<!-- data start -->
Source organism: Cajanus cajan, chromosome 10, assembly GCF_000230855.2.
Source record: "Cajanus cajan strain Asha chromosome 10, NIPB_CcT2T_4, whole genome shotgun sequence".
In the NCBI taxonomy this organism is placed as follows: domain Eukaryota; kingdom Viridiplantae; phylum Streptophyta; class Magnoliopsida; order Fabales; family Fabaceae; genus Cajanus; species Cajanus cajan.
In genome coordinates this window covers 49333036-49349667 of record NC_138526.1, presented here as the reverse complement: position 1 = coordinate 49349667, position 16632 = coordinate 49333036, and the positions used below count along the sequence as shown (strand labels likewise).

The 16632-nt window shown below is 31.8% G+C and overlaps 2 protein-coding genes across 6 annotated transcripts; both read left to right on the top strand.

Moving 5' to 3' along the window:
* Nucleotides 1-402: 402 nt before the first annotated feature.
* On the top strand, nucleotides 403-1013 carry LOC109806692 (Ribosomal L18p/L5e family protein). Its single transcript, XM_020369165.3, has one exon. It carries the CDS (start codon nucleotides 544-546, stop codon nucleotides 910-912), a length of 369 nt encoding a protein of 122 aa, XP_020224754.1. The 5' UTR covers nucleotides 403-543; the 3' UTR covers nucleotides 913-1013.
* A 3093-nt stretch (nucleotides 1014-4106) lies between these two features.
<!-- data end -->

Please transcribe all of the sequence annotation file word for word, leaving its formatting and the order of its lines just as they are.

Source organism: Cajanus cajan, chromosome 10, assembly GCF_000230855.2.
Source record: "Cajanus cajan strain Asha chromosome 10, NIPB_CcT2T_4, whole genome shotgun sequence".
In the NCBI taxonomy this organism is placed as follows: domain Eukaryota; kingdom Viridiplantae; phylum Streptophyta; class Magnoliopsida; order Fabales; family Fabaceae; genus Cajanus; species Cajanus cajan.
In genome coordinates this window covers 49333036-49349667 of record NC_138526.1, presented here as the reverse complement: position 1 = coordinate 49349667, position 16632 = coordinate 49333036, and the positions used below count along the sequence as shown (strand labels likewise).

The 16632-nt window shown below is 31.8% G+C and overlaps 2 protein-coding genes across 6 annotated transcripts; both read left to right on the top strand.

Moving 5' to 3' along the window:
* Nucleotides 1-402: 402 nt before the first annotated feature.
* On the top strand, nucleotides 403-1013 carry LOC109806692 (Ribosomal L18p/L5e family protein). Its single transcript, XM_020369165.3, has one exon. It carries the CDS (start codon nucleotides 544-546, stop codon nucleotides 910-912), a length of 369 nt encoding a protein of 122 aa, XP_020224754.1. The 5' UTR covers nucleotides 403-543; the 3' UTR covers nucleotides 913-1013.
* A 3093-nt stretch (nucleotides 1014-4106) lies between these two features.